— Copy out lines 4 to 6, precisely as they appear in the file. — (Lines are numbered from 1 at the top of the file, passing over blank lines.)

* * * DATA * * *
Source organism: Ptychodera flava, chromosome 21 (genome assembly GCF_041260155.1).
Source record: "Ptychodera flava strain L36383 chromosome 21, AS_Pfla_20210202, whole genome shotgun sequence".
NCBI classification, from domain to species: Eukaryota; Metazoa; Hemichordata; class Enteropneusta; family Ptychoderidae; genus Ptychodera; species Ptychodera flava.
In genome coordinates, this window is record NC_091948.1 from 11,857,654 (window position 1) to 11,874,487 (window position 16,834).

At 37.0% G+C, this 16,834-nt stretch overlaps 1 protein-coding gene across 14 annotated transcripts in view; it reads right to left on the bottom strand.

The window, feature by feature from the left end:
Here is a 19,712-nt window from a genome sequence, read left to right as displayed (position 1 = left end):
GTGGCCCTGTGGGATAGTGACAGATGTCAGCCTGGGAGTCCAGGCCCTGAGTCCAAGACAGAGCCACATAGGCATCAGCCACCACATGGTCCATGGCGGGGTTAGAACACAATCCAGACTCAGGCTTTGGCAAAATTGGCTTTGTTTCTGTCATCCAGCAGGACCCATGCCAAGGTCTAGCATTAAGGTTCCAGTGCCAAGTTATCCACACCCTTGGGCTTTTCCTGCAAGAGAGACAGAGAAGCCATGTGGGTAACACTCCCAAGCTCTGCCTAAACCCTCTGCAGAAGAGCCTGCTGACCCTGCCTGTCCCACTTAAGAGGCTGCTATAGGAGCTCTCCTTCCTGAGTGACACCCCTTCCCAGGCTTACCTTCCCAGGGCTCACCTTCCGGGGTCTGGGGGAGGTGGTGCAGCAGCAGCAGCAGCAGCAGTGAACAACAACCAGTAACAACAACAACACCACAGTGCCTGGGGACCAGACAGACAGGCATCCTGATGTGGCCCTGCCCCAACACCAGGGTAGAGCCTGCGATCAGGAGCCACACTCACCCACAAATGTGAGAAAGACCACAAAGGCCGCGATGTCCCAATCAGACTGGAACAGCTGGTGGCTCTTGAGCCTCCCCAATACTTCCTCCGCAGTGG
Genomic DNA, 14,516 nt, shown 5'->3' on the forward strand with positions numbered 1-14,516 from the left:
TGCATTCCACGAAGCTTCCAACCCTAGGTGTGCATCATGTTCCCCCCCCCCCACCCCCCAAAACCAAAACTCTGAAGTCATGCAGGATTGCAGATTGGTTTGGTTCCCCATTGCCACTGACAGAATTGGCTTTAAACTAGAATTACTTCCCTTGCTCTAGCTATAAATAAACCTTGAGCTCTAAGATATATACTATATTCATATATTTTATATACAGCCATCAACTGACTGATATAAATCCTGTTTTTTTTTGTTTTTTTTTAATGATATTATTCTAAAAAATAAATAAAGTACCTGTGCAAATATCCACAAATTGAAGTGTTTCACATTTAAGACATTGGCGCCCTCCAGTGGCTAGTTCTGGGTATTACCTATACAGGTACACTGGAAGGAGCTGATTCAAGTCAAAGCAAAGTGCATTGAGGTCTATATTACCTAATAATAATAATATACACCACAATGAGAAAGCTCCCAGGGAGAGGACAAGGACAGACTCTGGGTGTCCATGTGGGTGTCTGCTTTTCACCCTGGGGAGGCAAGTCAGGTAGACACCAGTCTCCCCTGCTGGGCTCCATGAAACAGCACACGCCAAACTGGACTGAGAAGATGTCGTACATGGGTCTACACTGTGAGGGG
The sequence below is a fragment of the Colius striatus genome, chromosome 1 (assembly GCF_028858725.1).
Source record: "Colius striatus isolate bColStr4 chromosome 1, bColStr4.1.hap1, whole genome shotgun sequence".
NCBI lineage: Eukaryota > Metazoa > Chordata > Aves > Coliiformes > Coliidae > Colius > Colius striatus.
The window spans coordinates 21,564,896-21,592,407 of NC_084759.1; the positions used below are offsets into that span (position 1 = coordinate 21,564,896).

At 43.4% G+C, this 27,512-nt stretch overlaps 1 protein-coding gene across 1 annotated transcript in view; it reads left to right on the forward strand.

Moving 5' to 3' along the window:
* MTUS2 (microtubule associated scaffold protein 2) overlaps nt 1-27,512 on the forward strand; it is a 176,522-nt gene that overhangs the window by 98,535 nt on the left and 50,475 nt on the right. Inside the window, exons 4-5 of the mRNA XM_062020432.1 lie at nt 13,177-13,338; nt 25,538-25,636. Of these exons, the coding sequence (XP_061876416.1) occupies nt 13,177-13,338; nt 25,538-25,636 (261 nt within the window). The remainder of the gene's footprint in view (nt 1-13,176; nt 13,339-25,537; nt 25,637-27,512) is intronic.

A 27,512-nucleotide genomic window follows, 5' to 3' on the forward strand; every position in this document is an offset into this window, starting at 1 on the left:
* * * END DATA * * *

In genome coordinates, this window is record NC_091948.1 from 11,857,654 (window position 1) to 11,874,487 (window position 16,834).

At 37.0% G+C, this 16,834-nt stretch overlaps 1 protein-coding gene across 14 annotated transcripts in view; it reads right to left on the bottom strand.

The window, feature by feature from the left end: